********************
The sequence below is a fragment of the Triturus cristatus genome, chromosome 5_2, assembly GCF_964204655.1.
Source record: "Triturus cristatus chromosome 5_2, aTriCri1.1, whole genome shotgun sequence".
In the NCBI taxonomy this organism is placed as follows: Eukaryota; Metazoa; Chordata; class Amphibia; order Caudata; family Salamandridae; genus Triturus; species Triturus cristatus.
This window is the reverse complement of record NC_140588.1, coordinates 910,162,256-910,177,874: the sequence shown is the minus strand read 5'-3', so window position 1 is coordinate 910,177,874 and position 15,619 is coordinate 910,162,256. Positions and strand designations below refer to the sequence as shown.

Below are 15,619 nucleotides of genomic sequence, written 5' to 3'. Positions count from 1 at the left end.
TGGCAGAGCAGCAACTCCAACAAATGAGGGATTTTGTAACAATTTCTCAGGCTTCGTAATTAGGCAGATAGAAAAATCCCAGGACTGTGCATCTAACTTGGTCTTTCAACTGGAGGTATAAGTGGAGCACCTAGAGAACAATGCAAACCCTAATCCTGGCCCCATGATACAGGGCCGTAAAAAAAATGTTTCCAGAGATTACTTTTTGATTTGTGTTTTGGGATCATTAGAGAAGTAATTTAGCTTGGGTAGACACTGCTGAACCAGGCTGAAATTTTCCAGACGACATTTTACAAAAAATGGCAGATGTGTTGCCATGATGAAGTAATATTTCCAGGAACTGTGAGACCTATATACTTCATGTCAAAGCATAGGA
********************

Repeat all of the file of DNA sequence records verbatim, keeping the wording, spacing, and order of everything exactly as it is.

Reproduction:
The sequence below is a fragment of the Triturus cristatus genome, chromosome 5_2, assembly GCF_964204655.1.
Source record: "Triturus cristatus chromosome 5_2, aTriCri1.1, whole genome shotgun sequence".
In the NCBI taxonomy this organism is placed as follows: Eukaryota; Metazoa; Chordata; class Amphibia; order Caudata; family Salamandridae; genus Triturus; species Triturus cristatus.
This window is the reverse complement of record NC_140588.1, coordinates 910,162,256-910,177,874: the sequence shown is the minus strand read 5'-3', so window position 1 is coordinate 910,177,874 and position 15,619 is coordinate 910,162,256. Positions and strand designations below refer to the sequence as shown.

Below are 15,619 nucleotides of genomic sequence, written 5' to 3'. Positions count from 1 at the left end.
TGGCAGAGCAGCAACTCCAACAAATGAGGGATTTTGTAACAATTTCTCAGGCTTCGTAATTAGGCAGATAGAAAAATCCCAGGACTGTGCATCTAACTTGGTCTTTCAACTGGAGGTATAAGTGGAGCACCTAGAGAACAATGCAAACCCTAATCCTGGCCCCATGATACAGGGCCGTAAAAAAAATGTTTCCAGAGATTACTTTTTGATTTGTGTTTTGGGATCATTAGAGAAGTAATTTAGCTTGGGTAGACACTGCTGAACCAGGCTGAAATTTTCCAGACGACATTTTACAAAAAATGGCAGATGTGTTGCCATGATGAAGTAATATTTCCAGGAACTGTGAGACCTATATACTTCATGTCAAAGCATAGGA